The LINUX cluster gibbs has 1 master node and 9 slave nodes, total of 20 XEON 2.4GHz Intel processors, which provides parallel processing capabilities with a peak performance of 52 billions floating point operations per second. The cluster has 12 GB of distributed memory and 300 GB of storage space. The cluster also provides centralized file server capabilities as well as a tape library with 400 GB of storage space to archive and secure data. Gibbs is connected to UTMB network, and thus other UNIX workstations or PCs within the campus and off campus can easily access the cluster.

Gibbs file system
All 9 slave nodes named node1, node2 ... and node9 are locally mounted on to the master node via NFS with a 100/1000 GB switch  box within the cluster enclosure.
The /usr/local, /home and /data are mounted on to the master node and /data is used as all users' login home directory. User can run df command to view mounted file systems.

An example is shown here at node1:
Filesystem           1K-blocks      Used Available Use% Mounted on
/dev/hda1              2063504    171176   1787508   9% /
/dev/hda7             18421552  12344632   5141136  71% /scratch
/dev/hda2             10317860     32848   9760892   1% /tmp
/dev/hda3              4127108   1697852   2219608  44% /usr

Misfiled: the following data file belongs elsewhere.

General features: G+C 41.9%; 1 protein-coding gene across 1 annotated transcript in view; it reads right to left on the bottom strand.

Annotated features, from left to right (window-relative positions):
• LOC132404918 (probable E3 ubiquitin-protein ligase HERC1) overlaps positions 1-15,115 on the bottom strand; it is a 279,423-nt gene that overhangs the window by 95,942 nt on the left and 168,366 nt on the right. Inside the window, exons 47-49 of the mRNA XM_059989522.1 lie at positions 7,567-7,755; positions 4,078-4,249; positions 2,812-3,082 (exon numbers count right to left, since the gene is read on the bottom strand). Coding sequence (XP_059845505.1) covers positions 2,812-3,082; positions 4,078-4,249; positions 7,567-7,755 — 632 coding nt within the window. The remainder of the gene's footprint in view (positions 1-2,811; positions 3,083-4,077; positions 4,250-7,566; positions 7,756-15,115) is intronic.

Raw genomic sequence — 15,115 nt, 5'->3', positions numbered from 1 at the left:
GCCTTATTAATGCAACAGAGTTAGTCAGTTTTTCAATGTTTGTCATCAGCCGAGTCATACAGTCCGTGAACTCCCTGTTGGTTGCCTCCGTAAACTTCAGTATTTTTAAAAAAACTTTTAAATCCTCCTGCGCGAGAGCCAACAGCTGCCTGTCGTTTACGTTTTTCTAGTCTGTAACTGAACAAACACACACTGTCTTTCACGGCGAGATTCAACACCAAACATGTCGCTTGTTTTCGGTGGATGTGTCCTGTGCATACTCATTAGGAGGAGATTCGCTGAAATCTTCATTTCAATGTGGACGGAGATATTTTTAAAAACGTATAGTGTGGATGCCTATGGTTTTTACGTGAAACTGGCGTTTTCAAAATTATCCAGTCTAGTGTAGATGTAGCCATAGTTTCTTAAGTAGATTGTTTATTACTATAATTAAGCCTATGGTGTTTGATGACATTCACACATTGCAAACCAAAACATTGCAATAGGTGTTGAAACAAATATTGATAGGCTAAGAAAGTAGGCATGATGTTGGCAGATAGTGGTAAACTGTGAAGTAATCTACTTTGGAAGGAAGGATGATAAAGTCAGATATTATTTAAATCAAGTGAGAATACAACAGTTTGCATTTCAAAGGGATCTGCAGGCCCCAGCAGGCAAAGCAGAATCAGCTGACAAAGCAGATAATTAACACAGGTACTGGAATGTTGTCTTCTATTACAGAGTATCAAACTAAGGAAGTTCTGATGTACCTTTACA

/dev/hda6               505605     53369    426132  12% /var
master:/usr/local      8064304   4798052   2856596  63% /usr/local
master:/home           8198780   1197648   6584652  16% /home
master:/data         356193944  85939788 252160552  26% /data
All user  application  programs are  installed on /home/local or /usr/local for global access while  working at a slave node.


(bold faced red italic are inputs from users)

Access to a slave node:
Once you have logged on to gibbs you can access (login) to any one of gibb’s slave node via:

To logon to a local node
ssh node# (# goes from 1 to 9). You can work on that node as if you were  working on a workstation and you can have as many Xterms as you like on that node.

To quit from a node:
and it will bring you back to where you were.


Running commands remotely
You can run commands at any one of the node (including Master node) to a remote node.


List files and directories of /scratch/people on node6:
ssh node6 ls /scratch/people

To check node9 uptime:
ssh node9 uptime

To check node9 process status
ssh node9 ps -efl | grep myprocess

To delete node9 /tmp/myfile